Major League Play From A Minor

17 year-old Jelani "JJ" Hennessey is on the fast track to the Elite Series.

Jelani "JJ" Hennessey
Jelani "JJ" Hennessey

Seventeen-year-old Jelani "JJ" Hennessey is on the fast track to the Elite Series. He was successful in the 2008 Opens as a co-angler (he finished 16th in the Central Division and 20th in the Southern), and will fish as a pro in 2009. The Bowling Green, Va., high school senior already has a full plate with school work, but that won't stop him from fishing all nine events in the three Opens divisions.

"I can't wait to get on the water. I want to fish as many events as I can so I can get better," Hennessey said. "Every spare minute I have I'm out on the water, usually Lake Anna or the Potomac."

While he admits it's challenging, Hennessey says the support of his mother and teachers make it a little easier.

"I get my homework before I leave, and my mom drives while I do work until she's too tired, then I take over. Once I get off the water, it's back to studying."

Hennessey is in the process of applying to colleges, but has yet to hear back from any. It shouldn't be long, though; he has maintained honor roll status despite his rigorous schedule. He plans on majoring in biology and wants to work toward becoming a neurosurgeon — quite a departure from the rod and reel.

Hennessey won't see any professional competition as a minor. His birthday is January 29, the first day of the first Southern Open on the Harris Chain of Lakes in Florida. Every body of water JJ will encounter is new to him, but he doesn't consider that a hurdle, simply another learning opportunity.

"While I've never fished at the Harris Chain, I feel very confident because I know Florida lakes have lots of grass, and so does the Potomac," Hennessey said. "I think the Harris Chain will fish a lot like the water I'm used to. I bet if the weather is good, it'll take 19 pounds a day to win, if not, maybe 15."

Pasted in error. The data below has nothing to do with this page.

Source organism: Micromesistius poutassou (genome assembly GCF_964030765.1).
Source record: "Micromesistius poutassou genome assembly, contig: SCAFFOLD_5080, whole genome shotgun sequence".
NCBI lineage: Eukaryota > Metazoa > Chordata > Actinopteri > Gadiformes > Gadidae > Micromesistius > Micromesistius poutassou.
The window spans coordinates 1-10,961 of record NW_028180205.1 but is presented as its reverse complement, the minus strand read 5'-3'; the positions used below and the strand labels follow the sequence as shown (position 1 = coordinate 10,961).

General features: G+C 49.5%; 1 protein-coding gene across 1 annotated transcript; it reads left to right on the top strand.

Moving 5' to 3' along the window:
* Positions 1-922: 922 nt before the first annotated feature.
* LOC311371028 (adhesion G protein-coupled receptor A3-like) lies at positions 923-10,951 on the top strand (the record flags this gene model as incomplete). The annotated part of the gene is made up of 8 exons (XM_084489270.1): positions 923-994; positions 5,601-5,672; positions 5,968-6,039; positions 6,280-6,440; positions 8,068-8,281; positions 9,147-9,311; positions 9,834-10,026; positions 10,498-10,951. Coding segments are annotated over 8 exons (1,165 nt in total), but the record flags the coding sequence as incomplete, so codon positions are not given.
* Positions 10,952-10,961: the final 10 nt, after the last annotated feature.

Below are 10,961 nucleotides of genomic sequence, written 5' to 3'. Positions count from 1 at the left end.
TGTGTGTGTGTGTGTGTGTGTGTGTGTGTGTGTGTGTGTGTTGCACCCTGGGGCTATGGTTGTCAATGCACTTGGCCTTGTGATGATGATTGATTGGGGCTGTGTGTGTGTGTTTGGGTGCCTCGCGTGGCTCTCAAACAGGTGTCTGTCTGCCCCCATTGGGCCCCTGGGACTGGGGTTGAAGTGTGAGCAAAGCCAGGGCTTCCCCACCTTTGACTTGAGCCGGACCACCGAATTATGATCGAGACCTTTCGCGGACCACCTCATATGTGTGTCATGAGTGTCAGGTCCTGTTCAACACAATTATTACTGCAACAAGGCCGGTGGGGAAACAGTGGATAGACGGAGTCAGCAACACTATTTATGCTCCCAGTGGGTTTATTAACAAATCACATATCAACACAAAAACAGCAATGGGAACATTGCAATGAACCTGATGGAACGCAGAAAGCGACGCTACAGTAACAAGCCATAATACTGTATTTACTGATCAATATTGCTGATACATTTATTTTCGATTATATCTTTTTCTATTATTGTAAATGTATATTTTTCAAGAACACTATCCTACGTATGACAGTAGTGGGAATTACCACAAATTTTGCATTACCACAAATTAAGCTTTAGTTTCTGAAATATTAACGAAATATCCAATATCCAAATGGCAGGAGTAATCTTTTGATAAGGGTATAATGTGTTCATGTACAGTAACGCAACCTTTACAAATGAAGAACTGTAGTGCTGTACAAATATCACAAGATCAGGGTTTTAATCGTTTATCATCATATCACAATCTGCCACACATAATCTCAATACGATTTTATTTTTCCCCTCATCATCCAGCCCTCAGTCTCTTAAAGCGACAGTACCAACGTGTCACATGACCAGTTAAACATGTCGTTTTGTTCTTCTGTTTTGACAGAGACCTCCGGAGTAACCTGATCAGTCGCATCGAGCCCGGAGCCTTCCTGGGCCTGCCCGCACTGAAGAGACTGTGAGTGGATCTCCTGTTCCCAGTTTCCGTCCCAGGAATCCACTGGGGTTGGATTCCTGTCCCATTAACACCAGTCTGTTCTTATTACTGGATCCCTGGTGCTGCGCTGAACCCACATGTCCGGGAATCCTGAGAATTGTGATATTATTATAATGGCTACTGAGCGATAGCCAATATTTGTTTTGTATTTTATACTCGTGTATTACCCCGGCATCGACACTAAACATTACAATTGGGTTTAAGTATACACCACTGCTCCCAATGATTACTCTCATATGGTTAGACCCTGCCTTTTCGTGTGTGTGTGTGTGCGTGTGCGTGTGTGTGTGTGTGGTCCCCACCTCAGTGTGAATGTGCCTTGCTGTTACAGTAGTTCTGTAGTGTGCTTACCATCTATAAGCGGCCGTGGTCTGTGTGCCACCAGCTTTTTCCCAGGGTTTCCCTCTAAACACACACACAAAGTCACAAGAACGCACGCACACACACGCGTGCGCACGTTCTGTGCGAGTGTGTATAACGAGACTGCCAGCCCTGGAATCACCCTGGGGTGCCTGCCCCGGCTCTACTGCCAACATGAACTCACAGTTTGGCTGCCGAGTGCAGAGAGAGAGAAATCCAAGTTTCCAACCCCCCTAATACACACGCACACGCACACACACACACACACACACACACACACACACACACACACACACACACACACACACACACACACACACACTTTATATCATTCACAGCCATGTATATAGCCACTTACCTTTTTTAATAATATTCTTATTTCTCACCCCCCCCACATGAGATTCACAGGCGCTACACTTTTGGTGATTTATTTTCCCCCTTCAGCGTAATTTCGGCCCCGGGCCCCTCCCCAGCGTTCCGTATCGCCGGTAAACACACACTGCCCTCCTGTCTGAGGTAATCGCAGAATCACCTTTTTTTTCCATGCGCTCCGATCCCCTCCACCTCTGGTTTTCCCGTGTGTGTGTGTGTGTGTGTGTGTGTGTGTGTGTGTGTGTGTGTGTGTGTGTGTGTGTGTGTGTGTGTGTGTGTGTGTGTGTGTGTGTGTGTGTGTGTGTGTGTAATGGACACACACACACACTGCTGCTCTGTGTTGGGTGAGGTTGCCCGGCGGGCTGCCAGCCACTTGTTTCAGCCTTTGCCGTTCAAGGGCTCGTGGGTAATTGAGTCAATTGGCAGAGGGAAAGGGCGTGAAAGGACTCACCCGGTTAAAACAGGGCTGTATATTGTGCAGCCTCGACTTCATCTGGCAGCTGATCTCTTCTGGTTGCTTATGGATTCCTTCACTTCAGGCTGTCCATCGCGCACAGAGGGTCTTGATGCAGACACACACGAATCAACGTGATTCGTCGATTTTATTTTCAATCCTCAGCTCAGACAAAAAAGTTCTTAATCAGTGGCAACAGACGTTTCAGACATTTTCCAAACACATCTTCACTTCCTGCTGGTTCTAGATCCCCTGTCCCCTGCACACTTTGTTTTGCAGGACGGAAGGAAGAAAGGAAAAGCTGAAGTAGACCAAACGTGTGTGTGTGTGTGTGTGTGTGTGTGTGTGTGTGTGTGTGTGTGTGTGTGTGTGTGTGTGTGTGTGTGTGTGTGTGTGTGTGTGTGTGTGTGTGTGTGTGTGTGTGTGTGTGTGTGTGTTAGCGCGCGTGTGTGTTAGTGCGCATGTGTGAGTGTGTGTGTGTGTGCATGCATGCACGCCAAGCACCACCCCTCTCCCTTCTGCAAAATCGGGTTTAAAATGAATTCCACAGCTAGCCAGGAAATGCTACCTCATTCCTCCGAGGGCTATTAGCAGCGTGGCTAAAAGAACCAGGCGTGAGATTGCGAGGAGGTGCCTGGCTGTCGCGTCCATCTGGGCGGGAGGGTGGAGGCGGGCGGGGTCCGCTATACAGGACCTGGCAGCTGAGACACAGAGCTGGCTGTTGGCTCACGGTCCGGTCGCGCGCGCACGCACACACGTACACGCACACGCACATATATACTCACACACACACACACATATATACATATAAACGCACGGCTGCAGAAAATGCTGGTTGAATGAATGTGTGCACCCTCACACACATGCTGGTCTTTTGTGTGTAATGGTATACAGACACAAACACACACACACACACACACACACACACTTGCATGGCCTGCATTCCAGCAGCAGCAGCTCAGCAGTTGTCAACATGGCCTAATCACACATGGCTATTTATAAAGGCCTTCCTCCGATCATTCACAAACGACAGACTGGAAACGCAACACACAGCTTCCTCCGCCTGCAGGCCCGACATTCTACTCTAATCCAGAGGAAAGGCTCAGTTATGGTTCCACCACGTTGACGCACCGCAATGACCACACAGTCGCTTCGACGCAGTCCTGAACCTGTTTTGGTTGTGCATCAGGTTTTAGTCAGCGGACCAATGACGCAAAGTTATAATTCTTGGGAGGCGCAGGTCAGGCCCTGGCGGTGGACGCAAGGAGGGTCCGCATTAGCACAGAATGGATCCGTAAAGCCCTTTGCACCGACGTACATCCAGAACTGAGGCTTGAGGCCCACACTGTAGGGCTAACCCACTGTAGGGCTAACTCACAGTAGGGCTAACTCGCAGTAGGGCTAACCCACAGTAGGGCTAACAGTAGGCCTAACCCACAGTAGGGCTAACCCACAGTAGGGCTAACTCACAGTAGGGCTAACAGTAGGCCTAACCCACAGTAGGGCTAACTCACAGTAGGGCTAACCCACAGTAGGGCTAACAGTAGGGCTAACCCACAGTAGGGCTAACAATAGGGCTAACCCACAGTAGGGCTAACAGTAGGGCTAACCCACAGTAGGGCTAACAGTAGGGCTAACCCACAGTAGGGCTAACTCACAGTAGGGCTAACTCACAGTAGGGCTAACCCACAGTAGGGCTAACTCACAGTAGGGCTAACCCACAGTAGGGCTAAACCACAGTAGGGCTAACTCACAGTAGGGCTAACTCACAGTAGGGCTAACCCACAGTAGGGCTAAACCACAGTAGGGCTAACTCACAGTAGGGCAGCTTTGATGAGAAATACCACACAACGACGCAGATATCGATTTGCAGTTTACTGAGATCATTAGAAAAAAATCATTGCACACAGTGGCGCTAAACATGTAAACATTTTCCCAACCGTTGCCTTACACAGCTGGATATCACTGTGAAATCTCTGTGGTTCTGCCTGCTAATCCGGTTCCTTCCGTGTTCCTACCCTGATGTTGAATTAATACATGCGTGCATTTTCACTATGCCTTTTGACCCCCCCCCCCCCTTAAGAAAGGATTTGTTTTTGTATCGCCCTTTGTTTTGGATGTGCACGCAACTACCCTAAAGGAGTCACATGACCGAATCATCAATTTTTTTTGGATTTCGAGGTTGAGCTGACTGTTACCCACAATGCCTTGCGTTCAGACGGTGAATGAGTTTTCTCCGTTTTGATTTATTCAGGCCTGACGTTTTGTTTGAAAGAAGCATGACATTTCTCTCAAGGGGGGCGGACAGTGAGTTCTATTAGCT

Since he has been involved in bass fishing, Hennessey has enjoyed watching Rick Clunn's unique style, and has learned a lot from the Elite pro.

"He is an amazing person. The thing I like about him is his focus and concentration on the water," Hennessey said. "He's also extremely versatile."

Closer to his age is Kyle Fox, a Lakeland, Fla., angler who is fishing the Harris Chain Open, too. Hennessey has encountered Fox at several tournaments.

"Kyle's a great person, and a great angler. I've fished with him before. I would like to see him do well."

Being on the road and the water so often leaves little time for much else. When he's not fishing, JJ can be found at the bowling lanes with his friends. The amount of travel he does takes its toll on Hennessey's social life, but he has become accustomed to it.

"There's definitely things back home I miss out on, like pep rallies," he said. "I missed a lot of them last year and a few already this year."

However, he is so set on becoming a professional angler that the missed events aren't that missed. When asked if being away from home and missing social events to pursue a fishing career is worth the sacrifice, JJ doesn't miss a beat when he says, "Definitely!"

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